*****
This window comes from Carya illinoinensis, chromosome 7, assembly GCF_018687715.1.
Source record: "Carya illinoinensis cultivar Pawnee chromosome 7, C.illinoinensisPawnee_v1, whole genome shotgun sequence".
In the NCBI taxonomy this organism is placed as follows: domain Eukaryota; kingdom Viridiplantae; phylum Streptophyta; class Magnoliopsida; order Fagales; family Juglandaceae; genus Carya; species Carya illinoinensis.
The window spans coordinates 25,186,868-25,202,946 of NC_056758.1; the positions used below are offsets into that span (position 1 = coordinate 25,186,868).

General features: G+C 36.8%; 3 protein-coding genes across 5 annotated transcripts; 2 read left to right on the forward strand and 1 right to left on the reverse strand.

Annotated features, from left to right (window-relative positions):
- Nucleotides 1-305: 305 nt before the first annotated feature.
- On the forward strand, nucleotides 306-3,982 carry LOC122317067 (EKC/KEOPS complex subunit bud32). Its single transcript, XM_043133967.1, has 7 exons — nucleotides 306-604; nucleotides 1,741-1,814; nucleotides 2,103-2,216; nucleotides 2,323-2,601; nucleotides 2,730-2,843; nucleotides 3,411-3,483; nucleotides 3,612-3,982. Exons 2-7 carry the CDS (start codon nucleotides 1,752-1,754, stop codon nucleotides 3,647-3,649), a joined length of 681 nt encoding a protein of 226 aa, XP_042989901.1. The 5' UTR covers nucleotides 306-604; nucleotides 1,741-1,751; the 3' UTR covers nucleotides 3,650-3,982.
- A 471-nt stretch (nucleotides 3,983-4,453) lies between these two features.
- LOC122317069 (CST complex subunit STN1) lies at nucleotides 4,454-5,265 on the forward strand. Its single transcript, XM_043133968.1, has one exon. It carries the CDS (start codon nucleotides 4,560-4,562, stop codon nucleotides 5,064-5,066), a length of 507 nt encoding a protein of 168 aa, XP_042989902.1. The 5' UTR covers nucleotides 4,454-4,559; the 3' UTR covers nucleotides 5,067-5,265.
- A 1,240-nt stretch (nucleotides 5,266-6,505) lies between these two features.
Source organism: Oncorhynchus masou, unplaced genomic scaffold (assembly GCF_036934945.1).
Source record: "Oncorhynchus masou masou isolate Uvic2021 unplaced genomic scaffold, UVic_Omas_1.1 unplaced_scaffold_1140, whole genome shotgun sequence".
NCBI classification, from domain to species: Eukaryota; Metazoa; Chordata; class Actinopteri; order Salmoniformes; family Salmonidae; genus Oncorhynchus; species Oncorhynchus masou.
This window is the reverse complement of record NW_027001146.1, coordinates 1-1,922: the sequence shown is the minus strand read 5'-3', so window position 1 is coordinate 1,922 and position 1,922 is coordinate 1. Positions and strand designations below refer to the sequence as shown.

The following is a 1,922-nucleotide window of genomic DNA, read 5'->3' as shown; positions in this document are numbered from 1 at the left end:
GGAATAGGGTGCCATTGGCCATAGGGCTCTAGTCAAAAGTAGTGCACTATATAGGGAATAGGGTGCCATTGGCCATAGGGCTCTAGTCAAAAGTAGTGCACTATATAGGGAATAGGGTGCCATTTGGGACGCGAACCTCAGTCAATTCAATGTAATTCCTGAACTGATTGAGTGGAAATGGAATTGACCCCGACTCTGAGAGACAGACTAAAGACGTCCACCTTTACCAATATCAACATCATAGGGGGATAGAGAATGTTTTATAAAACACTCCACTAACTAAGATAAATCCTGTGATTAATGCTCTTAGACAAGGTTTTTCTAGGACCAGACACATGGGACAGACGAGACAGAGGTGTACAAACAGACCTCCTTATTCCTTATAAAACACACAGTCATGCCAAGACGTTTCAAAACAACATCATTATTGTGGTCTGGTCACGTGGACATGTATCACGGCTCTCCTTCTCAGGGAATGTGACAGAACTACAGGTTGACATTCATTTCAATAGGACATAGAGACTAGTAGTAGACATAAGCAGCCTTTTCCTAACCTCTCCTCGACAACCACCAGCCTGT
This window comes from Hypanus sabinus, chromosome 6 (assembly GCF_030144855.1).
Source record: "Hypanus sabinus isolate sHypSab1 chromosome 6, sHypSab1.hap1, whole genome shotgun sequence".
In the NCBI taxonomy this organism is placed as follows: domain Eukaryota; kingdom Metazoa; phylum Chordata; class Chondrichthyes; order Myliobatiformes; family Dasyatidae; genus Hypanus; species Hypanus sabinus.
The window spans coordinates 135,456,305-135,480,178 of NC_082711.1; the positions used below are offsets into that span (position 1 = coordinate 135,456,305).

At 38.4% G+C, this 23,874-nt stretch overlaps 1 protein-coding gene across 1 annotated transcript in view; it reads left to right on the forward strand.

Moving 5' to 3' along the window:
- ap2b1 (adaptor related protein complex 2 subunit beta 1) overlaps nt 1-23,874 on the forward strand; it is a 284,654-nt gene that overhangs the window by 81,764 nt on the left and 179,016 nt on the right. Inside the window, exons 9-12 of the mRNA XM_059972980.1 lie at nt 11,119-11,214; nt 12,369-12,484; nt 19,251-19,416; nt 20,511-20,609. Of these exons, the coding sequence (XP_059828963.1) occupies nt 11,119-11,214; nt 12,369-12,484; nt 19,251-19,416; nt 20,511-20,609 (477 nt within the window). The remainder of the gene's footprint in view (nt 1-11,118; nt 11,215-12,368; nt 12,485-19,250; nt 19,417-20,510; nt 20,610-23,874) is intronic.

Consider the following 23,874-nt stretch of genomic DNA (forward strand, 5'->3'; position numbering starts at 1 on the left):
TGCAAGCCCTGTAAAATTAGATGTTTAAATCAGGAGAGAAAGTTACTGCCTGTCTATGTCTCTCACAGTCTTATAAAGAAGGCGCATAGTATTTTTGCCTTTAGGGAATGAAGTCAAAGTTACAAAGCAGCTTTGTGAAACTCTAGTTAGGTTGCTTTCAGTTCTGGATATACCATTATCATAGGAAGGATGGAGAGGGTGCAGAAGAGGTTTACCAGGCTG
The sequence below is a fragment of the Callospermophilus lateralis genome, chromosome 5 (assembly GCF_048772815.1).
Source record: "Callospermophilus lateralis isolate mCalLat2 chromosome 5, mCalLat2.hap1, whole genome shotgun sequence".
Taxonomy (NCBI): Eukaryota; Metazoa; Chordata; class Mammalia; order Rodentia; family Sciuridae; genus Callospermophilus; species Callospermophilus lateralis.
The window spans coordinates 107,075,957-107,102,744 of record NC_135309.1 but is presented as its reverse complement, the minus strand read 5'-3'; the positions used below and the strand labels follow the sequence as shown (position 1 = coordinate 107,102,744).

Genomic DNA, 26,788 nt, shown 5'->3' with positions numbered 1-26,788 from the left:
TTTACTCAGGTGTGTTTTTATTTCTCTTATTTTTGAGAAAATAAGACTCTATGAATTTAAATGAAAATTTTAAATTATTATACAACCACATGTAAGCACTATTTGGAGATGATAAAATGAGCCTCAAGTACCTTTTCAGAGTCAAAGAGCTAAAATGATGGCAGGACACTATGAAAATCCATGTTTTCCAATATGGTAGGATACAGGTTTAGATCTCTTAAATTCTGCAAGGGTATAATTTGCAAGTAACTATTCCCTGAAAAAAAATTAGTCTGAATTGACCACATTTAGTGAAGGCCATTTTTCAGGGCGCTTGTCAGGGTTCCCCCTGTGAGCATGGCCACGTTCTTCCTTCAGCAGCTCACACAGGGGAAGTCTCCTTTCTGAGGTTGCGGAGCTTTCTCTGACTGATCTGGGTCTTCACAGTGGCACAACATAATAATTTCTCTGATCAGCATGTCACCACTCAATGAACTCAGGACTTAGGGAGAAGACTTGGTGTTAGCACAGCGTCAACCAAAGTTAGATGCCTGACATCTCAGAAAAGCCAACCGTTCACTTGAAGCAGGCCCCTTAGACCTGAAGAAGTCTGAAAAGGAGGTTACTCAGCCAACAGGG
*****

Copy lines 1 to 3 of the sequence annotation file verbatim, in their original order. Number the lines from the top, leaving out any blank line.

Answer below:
This window comes from Carya illinoinensis, chromosome 7, assembly GCF_018687715.1.
Source record: "Carya illinoinensis cultivar Pawnee chromosome 7, C.illinoinensisPawnee_v1, whole genome shotgun sequence".
In the NCBI taxonomy this organism is placed as follows: domain Eukaryota; kingdom Viridiplantae; phylum Streptophyta; class Magnoliopsida; order Fagales; family Juglandaceae; genus Carya; species Carya illinoinensis.